As a Christian and an American I can only feel shame for the church officials who outlawed the Islamic Call to Prayers from the Mel Larimer concert series honoring U.S veterans.
Our country was based on freedom of religion and our earliest veterans knew the importance of that. The fact that it was a Veterans Day concert made that much more relevant.
When planning your Christmas concert series you may do well to avoid "O Tannenbaum" from your selections on the chance there may be World War II veterans in attendance. Music is the international language ... learn to speak it.
Support private arts
I was one of the performers in the rehearsal and concert at the First Congregational Church.
It was a beautiful, well-planned performance in honor of our veterans that received a standing ovation from the audience.
What a disappointment it was to read the front page of Friday's Record-Eagle. Two sensationalized articles that omitted some important facts, as well as ignored our constitutional right of freedom of religion.
Since when is it the right of others to tell a church what music they can and cannot perform in their place of worship?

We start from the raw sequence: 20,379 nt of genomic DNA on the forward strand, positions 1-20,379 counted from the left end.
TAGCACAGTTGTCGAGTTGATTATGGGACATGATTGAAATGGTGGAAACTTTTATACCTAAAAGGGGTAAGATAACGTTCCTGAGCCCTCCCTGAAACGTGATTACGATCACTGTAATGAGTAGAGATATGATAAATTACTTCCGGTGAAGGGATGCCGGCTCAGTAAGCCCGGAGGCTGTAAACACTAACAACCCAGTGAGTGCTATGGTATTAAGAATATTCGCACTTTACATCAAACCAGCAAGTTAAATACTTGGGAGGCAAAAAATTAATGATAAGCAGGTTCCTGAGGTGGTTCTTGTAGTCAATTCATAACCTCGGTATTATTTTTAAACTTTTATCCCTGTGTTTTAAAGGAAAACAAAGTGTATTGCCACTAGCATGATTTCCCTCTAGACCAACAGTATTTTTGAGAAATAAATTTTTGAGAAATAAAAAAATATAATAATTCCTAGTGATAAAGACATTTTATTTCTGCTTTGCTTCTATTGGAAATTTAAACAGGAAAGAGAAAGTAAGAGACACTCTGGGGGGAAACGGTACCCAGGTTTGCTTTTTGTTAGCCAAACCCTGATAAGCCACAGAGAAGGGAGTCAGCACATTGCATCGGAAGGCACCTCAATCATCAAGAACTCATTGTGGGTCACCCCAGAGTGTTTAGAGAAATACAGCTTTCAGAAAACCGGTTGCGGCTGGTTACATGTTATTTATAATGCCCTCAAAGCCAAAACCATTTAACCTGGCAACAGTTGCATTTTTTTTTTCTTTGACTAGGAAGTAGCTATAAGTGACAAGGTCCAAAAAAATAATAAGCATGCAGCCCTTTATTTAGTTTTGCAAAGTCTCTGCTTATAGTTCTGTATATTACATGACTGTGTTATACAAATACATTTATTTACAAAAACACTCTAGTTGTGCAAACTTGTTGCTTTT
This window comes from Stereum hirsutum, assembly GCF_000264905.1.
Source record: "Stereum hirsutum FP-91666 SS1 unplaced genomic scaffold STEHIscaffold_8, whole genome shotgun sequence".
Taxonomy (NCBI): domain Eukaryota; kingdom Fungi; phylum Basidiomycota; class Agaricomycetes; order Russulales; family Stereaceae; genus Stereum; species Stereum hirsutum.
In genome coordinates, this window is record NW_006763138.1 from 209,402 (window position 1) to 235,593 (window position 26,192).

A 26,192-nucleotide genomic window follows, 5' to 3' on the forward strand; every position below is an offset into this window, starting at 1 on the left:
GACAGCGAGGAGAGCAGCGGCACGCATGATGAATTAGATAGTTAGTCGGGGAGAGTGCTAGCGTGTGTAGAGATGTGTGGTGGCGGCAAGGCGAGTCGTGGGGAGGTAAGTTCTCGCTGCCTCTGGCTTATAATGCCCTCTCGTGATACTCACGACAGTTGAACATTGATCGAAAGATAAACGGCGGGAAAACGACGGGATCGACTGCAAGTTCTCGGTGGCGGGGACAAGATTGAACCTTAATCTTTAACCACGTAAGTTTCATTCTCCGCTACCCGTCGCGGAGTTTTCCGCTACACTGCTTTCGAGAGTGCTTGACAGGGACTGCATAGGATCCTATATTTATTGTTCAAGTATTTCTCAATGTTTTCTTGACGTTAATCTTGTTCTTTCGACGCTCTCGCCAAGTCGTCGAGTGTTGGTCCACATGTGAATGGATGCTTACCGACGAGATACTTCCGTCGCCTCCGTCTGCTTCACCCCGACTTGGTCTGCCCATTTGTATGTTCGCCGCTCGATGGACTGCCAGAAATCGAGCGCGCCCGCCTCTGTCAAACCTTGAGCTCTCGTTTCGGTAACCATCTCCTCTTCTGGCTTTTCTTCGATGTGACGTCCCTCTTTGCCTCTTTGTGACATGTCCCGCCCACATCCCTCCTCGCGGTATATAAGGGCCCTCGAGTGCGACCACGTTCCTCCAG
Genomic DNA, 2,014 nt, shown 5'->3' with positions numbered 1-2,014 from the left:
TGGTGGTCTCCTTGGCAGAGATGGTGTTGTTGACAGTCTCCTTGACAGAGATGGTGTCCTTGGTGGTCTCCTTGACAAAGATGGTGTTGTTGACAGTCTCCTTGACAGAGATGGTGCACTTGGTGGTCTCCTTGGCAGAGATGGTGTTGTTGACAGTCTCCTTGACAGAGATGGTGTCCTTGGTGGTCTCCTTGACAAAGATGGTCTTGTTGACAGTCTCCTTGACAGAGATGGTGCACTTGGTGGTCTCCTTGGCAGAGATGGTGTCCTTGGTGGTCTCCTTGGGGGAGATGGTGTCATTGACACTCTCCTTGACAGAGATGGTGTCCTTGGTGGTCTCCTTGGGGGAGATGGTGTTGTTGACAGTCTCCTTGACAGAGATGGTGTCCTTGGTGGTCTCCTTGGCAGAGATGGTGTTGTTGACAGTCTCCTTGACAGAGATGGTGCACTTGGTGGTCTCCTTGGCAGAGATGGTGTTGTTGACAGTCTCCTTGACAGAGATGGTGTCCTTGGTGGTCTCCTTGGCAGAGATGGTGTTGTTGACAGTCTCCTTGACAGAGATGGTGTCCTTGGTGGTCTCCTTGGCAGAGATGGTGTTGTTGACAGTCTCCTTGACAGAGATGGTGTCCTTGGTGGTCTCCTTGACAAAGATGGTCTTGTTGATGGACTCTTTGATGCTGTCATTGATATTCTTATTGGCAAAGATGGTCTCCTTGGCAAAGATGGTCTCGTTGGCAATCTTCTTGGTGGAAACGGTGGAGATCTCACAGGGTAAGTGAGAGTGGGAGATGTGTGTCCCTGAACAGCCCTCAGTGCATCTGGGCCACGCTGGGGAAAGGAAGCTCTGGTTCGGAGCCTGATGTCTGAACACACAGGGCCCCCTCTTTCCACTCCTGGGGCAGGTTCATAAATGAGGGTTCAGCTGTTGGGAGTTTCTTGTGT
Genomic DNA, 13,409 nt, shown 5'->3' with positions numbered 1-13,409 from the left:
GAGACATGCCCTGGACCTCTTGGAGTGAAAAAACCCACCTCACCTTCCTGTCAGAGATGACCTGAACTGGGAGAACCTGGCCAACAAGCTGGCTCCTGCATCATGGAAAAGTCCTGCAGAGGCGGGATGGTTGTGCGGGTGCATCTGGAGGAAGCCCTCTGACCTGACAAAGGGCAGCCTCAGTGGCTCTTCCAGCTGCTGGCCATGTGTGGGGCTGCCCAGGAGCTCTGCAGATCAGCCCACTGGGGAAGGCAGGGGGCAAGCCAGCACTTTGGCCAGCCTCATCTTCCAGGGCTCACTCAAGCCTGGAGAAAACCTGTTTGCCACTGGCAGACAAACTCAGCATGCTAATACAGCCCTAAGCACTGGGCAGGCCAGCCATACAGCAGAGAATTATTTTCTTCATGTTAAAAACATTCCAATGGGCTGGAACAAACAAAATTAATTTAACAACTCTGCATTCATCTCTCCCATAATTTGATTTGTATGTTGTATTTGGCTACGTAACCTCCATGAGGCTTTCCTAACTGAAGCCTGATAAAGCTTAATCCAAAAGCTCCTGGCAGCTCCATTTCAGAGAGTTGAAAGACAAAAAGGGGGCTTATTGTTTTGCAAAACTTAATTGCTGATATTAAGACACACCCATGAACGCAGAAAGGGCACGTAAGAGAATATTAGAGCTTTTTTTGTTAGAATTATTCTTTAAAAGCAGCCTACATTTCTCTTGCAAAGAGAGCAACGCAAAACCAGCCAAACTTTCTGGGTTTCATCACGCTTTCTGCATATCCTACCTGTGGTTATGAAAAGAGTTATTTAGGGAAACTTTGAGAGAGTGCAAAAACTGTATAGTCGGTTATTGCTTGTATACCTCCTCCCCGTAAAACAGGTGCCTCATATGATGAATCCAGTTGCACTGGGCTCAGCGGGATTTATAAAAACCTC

Instead of bashing the First Congregational Church for their gift of the Mel Larimer music series and the generous use of their facilities, those offended by the church's decision should direct their energy to raising private funds for a Traverse City performing arts center.
That would prevent future problems with "artistic censorship" and give the community a much needed facility without sticking the taxpayers with the tab.
Missed an opportunity
I find it sad that the spiritual leaders of the First Congregational Church would miss an opportunity to dispel a prejudice against Muslims and to educate people that the war is not "Christians against Muslims."
I think all church leaders could set an example just like Christ did, sowing love where there is hatred and refusing to let bigotry and ignorance rule our world.